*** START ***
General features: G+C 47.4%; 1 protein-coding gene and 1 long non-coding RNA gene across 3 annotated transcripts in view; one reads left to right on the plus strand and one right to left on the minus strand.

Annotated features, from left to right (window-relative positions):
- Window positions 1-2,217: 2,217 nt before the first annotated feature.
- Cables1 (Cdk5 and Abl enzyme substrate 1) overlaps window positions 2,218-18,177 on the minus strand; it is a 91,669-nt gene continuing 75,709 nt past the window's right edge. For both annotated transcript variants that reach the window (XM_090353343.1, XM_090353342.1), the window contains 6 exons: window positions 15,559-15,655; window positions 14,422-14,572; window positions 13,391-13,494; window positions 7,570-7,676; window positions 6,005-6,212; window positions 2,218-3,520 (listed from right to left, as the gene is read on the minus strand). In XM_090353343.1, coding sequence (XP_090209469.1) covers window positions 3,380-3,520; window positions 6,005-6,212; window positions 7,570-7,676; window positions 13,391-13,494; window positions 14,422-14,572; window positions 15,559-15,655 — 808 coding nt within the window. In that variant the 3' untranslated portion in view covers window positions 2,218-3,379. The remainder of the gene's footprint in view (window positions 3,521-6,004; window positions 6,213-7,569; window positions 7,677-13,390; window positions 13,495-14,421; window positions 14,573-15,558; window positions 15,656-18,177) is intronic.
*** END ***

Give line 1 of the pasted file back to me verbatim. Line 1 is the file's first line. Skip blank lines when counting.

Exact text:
General features: G+C 47.4%; 1 protein-coding gene and 1 long non-coding RNA gene across 3 annotated transcripts in view; one reads left to right on the plus strand and one right to left on the minus strand.